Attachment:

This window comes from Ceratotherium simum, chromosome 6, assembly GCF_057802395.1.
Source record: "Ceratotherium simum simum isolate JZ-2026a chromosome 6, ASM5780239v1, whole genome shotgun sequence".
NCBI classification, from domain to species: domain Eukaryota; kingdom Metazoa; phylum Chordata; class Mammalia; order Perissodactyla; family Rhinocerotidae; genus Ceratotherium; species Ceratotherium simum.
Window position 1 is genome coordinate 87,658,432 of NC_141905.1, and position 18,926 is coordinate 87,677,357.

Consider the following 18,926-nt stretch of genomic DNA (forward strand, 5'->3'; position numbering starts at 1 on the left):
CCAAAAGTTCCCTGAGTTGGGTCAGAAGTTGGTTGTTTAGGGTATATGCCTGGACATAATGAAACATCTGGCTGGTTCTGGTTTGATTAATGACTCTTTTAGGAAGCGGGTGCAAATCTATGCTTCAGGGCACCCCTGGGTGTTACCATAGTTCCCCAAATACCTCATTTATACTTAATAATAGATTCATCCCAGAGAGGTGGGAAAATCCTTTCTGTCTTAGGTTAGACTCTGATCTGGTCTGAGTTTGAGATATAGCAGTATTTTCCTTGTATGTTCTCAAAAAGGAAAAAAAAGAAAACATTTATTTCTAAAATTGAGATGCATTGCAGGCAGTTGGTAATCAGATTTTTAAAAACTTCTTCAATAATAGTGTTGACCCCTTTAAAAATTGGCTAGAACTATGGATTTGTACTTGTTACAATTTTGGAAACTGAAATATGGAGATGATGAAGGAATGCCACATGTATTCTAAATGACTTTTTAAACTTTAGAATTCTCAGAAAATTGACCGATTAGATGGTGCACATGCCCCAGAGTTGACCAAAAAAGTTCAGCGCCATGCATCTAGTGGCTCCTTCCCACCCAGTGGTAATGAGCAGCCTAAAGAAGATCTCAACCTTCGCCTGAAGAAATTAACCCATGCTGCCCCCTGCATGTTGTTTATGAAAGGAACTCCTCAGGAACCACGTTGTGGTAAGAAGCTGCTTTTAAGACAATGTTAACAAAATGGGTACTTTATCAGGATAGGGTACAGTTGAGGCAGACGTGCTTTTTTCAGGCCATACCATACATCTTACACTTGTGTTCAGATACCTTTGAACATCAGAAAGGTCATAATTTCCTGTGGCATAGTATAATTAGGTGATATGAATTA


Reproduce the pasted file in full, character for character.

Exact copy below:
This window comes from Ceratotherium simum, chromosome 6, assembly GCF_057802395.1.
Source record: "Ceratotherium simum simum isolate JZ-2026a chromosome 6, ASM5780239v1, whole genome shotgun sequence".
NCBI classification, from domain to species: domain Eukaryota; kingdom Metazoa; phylum Chordata; class Mammalia; order Perissodactyla; family Rhinocerotidae; genus Ceratotherium; species Ceratotherium simum.
Window position 1 is genome coordinate 87,658,432 of NC_141905.1, and position 18,926 is coordinate 87,677,357.

Consider the following 18,926-nt stretch of genomic DNA (forward strand, 5'->3'; position numbering starts at 1 on the left):
CCAAAAGTTCCCTGAGTTGGGTCAGAAGTTGGTTGTTTAGGGTATATGCCTGGACATAATGAAACATCTGGCTGGTTCTGGTTTGATTAATGACTCTTTTAGGAAGCGGGTGCAAATCTATGCTTCAGGGCACCCCTGGGTGTTACCATAGTTCCCCAAATACCTCATTTATACTTAATAATAGATTCATCCCAGAGAGGTGGGAAAATCCTTTCTGTCTTAGGTTAGACTCTGATCTGGTCTGAGTTTGAGATATAGCAGTATTTTCCTTGTATGTTCTCAAAAAGGAAAAAAAAGAAAACATTTATTTCTAAAATTGAGATGCATTGCAGGCAGTTGGTAATCAGATTTTTAAAAACTTCTTCAATAATAGTGTTGACCCCTTTAAAAATTGGCTAGAACTATGGATTTGTACTTGTTACAATTTTGGAAACTGAAATATGGAGATGATGAAGGAATGCCACATGTATTCTAAATGACTTTTTAAACTTTAGAATTCTCAGAAAATTGACCGATTAGATGGTGCACATGCCCCAGAGTTGACCAAAAAAGTTCAGCGCCATGCATCTAGTGGCTCCTTCCCACCCAGTGGTAATGAGCAGCCTAAAGAAGATCTCAACCTTCGCCTGAAGAAATTAACCCATGCTGCCCCCTGCATGTTGTTTATGAAAGGAACTCCTCAGGAACCACGTTGTGGTAAGAAGCTGCTTTTAAGACAATGTTAACAAAATGGGTACTTTATCAGGATAGGGTACAGTTGAGGCAGACGTGCTTTTTTCAGGCCATACCATACATCTTACACTTGTGTTCAGATACCTTTGAACATCAGAAAGGTCATAATTTCCTGTGGCATAGTATAATTAGGTGATATGAATTA